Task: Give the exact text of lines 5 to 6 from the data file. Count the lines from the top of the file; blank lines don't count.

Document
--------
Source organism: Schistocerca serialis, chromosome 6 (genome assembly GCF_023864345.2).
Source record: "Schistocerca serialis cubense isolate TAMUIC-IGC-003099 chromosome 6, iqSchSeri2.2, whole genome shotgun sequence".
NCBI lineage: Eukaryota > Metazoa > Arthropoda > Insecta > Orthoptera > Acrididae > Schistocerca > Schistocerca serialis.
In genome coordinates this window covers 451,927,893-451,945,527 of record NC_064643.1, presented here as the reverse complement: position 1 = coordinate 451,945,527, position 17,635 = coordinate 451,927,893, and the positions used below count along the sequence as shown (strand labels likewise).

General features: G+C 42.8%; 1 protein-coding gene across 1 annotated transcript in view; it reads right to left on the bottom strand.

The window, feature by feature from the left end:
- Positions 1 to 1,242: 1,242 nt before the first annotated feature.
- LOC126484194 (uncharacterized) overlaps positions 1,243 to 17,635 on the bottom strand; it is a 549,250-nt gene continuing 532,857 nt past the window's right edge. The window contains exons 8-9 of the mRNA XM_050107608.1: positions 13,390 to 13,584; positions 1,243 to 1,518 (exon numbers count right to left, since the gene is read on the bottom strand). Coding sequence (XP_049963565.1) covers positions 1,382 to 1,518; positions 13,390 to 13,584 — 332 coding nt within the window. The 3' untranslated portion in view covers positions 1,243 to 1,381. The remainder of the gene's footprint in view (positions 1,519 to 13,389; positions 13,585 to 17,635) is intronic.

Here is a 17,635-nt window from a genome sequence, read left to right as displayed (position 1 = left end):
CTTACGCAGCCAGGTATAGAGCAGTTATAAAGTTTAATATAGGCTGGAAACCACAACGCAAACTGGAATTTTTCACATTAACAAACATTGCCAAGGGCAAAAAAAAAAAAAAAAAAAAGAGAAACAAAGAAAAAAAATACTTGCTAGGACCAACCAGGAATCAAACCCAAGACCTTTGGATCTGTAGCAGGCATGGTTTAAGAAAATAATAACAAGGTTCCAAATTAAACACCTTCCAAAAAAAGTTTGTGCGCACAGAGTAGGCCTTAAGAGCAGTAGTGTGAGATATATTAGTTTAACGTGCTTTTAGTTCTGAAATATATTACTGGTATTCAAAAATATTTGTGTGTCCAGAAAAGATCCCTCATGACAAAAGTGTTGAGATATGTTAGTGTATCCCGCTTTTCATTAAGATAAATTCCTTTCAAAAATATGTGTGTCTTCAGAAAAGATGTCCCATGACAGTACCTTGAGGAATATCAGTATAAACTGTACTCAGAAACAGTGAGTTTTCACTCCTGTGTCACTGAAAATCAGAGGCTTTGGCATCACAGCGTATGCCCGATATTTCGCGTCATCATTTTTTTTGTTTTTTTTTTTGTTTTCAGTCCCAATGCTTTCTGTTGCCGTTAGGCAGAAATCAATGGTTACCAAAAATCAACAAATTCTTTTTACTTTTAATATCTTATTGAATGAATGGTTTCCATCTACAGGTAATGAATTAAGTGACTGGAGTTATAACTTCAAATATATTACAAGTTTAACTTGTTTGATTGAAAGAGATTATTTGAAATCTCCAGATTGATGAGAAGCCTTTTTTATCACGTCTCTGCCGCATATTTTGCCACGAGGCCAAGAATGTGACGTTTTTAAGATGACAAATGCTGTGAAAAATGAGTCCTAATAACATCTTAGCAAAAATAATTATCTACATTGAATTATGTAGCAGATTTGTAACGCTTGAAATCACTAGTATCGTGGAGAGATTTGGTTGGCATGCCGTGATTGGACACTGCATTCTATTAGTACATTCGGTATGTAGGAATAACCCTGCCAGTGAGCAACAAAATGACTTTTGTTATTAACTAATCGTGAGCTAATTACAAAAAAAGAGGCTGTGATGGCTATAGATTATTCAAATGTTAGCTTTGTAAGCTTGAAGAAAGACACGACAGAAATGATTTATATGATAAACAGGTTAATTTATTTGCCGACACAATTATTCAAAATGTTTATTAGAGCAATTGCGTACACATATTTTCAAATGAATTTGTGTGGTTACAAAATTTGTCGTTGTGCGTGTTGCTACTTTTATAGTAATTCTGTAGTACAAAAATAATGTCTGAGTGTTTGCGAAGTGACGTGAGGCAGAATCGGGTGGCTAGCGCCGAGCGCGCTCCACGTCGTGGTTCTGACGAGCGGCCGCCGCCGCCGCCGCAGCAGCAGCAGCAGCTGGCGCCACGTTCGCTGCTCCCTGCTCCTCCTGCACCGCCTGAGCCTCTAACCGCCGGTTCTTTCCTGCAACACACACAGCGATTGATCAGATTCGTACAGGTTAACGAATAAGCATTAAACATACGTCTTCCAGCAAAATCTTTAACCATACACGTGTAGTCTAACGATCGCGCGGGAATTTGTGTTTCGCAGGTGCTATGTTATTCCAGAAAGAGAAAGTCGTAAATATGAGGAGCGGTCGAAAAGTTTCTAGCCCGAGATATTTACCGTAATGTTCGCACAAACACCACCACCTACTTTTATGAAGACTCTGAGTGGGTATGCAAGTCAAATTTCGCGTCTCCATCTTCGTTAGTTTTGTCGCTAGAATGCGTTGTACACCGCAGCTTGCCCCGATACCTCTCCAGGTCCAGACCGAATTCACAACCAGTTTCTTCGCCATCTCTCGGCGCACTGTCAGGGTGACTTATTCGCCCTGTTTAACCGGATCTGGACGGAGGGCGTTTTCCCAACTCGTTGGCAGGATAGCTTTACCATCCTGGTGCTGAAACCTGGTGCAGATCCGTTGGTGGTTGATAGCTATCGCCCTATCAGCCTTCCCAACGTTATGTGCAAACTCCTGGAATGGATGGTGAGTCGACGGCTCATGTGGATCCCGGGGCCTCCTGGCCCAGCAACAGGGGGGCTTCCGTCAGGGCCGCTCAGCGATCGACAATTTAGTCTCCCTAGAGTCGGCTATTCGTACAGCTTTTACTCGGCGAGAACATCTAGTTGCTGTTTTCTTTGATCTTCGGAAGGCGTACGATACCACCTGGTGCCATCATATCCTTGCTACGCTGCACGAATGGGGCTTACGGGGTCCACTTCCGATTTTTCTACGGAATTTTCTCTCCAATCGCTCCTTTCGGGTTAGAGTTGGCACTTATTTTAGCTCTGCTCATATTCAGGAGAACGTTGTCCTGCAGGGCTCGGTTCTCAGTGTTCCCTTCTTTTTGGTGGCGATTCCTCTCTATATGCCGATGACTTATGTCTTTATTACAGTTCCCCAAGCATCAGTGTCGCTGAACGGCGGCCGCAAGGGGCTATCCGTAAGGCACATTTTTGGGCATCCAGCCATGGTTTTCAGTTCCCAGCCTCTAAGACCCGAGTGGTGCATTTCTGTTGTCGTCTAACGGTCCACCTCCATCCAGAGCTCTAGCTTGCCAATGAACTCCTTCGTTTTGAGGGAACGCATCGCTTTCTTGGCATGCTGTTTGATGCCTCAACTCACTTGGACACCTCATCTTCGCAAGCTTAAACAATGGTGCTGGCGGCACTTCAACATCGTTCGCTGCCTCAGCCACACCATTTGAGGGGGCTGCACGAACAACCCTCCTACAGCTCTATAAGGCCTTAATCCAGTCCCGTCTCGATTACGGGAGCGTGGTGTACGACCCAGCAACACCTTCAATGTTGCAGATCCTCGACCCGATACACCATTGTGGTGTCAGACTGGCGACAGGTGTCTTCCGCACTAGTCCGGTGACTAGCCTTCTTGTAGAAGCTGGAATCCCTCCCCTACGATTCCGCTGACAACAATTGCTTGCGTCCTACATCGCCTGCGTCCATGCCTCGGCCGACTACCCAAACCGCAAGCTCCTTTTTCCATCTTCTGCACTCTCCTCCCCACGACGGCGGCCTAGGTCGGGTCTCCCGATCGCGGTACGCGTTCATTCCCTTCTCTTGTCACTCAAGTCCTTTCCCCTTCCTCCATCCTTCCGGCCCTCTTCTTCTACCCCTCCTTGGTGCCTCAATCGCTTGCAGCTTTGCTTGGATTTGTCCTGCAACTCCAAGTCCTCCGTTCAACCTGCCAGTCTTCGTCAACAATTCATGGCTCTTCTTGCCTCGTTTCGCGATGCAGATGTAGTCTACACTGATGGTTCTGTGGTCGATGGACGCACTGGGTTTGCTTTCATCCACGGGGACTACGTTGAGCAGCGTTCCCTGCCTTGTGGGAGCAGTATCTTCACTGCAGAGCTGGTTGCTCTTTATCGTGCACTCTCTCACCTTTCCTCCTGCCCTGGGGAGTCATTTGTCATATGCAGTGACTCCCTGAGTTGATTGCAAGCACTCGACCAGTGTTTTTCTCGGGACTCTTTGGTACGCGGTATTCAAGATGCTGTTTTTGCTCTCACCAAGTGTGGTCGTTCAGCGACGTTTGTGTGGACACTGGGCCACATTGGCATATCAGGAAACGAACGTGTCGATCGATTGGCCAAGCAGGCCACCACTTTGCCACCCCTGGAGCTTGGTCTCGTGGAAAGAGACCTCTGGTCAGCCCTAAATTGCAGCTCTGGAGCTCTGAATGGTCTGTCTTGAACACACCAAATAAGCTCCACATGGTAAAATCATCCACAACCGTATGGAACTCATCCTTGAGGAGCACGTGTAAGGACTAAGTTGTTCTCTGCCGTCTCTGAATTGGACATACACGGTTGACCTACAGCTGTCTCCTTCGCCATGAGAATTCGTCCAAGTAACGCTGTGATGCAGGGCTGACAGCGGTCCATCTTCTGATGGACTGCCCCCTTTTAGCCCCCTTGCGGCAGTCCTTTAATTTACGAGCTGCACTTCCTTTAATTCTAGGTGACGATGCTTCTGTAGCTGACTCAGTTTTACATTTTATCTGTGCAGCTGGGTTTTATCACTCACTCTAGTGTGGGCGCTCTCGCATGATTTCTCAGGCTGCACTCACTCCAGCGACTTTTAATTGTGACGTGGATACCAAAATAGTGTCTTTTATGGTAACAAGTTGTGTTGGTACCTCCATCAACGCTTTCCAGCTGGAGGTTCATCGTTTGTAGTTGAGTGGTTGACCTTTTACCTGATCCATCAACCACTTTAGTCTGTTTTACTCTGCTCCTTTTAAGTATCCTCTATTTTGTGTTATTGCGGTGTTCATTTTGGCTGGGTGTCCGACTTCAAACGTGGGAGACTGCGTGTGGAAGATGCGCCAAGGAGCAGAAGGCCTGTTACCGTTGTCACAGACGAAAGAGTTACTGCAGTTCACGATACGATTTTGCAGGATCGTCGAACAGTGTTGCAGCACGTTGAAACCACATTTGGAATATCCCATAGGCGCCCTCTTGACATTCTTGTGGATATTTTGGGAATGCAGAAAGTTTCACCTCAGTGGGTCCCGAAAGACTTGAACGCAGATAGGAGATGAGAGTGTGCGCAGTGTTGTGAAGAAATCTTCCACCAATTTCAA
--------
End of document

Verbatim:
General features: G+C 42.8%; 1 protein-coding gene across 1 annotated transcript in view; it reads right to left on the bottom strand.

The window, feature by feature from the left end: